Crossing HR Borders
'Don't think ourside the box, think outside your industry.' For a lot of HR problems today, a different domain has already solved that challenge. It can be very inspiring to cross some borders to gain new insights. And we're not talking about just crossing country borders, but also the borders of your discipline, industry or other unexpected resources. These insights can lead to specific solutions of the challenges that you're facing today.
Explore these examples in this monthly 'Crossing HR Borders' series.
What can we learn from 'strange' sources?
What would happen if we stepped out of our well-known environment and started looking for some fresh inspiration in fields we probably wouldn't even think of?
What can we learn from businesses and institutions who are completely otherwise organized and seem to have a HR approach completely different from ours?
Would there be any chance we could possibly learn something from ... the mafia?
Learning from the mafia
We firmly condemn their illegal activities, but they do handle quite a few elements better than the legal business world: the classic hierarchy of the mafia has been replaced by a loose network structure. Depending on the project, they look for the best experts (e.g. a hologram artist who fakes IDs on a credit card), are increasingly collaborating with competitors to expand their services globally and are (almost) always two steps ahead of the (often border-crossing) police.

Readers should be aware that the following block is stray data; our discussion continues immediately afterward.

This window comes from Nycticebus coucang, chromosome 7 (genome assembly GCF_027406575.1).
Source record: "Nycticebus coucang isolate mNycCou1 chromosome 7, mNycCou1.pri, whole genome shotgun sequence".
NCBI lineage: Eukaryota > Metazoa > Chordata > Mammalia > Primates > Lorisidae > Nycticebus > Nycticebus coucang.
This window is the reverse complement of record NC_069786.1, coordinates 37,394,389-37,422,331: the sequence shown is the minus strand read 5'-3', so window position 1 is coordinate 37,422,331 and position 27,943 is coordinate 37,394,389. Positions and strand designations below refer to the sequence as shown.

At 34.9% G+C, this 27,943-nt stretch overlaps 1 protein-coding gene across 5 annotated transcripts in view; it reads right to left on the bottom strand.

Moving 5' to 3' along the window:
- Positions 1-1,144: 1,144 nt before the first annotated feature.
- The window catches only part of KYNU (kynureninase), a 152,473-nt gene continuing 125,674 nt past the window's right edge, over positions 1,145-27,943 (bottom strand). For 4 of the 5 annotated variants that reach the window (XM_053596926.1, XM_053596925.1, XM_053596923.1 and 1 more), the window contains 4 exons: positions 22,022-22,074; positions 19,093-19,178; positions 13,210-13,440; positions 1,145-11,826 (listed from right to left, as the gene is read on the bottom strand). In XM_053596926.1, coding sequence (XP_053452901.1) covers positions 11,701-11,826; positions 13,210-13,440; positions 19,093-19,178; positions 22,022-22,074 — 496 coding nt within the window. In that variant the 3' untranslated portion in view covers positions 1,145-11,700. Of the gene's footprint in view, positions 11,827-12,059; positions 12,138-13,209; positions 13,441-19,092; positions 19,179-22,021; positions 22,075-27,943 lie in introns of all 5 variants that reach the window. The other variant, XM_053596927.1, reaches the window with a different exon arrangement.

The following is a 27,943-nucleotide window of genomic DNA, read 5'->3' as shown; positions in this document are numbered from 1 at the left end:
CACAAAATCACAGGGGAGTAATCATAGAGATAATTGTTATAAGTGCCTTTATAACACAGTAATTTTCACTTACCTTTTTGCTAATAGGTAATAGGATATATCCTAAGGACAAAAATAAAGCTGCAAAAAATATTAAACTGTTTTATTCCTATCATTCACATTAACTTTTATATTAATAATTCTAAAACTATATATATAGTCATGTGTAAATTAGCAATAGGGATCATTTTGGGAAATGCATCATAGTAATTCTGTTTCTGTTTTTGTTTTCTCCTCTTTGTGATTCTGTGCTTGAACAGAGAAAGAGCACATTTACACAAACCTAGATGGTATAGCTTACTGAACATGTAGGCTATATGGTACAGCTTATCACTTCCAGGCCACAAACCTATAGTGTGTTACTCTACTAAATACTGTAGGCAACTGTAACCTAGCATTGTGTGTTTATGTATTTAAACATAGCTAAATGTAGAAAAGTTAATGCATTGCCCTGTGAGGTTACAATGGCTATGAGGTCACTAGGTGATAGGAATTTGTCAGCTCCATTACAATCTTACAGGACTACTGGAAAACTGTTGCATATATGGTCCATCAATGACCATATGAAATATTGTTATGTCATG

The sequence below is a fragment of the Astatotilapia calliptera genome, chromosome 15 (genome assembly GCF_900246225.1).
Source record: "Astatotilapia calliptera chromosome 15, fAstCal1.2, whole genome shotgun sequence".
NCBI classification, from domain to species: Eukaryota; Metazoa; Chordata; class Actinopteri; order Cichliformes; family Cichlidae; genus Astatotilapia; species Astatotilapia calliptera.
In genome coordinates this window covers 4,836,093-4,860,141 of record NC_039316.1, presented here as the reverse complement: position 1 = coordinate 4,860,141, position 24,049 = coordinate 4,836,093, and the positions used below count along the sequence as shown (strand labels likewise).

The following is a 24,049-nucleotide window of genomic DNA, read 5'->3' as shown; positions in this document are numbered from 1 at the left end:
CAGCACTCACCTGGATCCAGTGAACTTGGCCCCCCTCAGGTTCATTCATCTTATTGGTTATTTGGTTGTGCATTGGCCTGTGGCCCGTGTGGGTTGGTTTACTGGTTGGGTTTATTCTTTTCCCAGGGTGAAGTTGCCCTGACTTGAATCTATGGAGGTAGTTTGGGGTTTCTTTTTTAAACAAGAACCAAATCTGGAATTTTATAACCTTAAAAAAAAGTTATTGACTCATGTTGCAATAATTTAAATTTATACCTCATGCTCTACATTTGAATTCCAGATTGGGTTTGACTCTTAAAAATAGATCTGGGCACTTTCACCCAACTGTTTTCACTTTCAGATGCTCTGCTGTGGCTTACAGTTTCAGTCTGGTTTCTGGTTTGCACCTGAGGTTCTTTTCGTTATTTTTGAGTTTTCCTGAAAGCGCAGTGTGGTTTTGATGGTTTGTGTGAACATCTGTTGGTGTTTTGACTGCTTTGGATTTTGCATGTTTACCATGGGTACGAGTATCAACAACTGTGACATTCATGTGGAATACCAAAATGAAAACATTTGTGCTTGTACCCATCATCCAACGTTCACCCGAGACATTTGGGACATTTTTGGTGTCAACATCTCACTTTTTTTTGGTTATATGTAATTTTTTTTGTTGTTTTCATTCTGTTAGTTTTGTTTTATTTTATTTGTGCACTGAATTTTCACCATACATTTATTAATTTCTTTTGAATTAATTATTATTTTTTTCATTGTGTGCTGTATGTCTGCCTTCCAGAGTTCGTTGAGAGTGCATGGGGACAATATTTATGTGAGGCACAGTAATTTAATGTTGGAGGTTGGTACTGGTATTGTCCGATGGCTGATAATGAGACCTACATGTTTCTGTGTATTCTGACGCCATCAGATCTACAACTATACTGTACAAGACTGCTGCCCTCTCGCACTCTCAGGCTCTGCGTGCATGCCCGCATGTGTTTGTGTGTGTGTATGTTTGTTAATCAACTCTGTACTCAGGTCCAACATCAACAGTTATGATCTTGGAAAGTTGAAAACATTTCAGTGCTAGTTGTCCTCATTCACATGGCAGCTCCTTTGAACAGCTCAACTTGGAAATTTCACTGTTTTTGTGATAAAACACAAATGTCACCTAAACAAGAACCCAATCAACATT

>>> So let's do a quick check: Is your organisation using the best experts on the market?
Learning from football
In the professional sports world, it is quite normal for talent scouts to analyse the market. Especially in the world of football, the performances of players and teams are closely monitored in a scientific way. Talenty Spy is an organisation which has analysed the performance of over 140,000 players from 6400 clubs. With 180 talent scouts, they scan the best football talents worldwide and then sell the data to interested clubs.
>>> Have a look at your organisation: Is your HR department dedicated to do some serious talent scouting?
Learning from the military
The US Department of Defense has more than 7 million employees, both active and reservists and even retired people. They have and keep a record of each person's skills, qualifications and experience, both inside and outside the organisation. This way, they can - despite the gigantic database - relatively easily put the right person (or the right team) in the right place.
>>> Do you exactly know what knowledge and experience your employees have? Could you easily assign them another role inside your company or create new teams with the right personnel?
Learning from influencers
ONA stands for Organisational Network Analysis, a system that maps out informal relationships and their influence. In this way the real influencers emerge and a picture of the hidden silos gets created.
These spontaneous connections are of critical importance since the define the way knowledge is generated and distributed across the organisation.
Three types of data in ONA are examined: communication (who talks to whom), mood (your perception and feeling of the people around you) and transactions (what kind of things do you exchange?). The info is collected through questionnaires, but also through passive data such as e-mail, geolocation and other technologies.
>>> Do you know who exactly are the real influencers in your organisation?
'Crossing HR Borders' is the result of a co-creation between Marc Heleven - Innovation researcher and Cyriel Kortleven - Global speaker on the Change Mindset.
More info: www.cyrielkortleven.com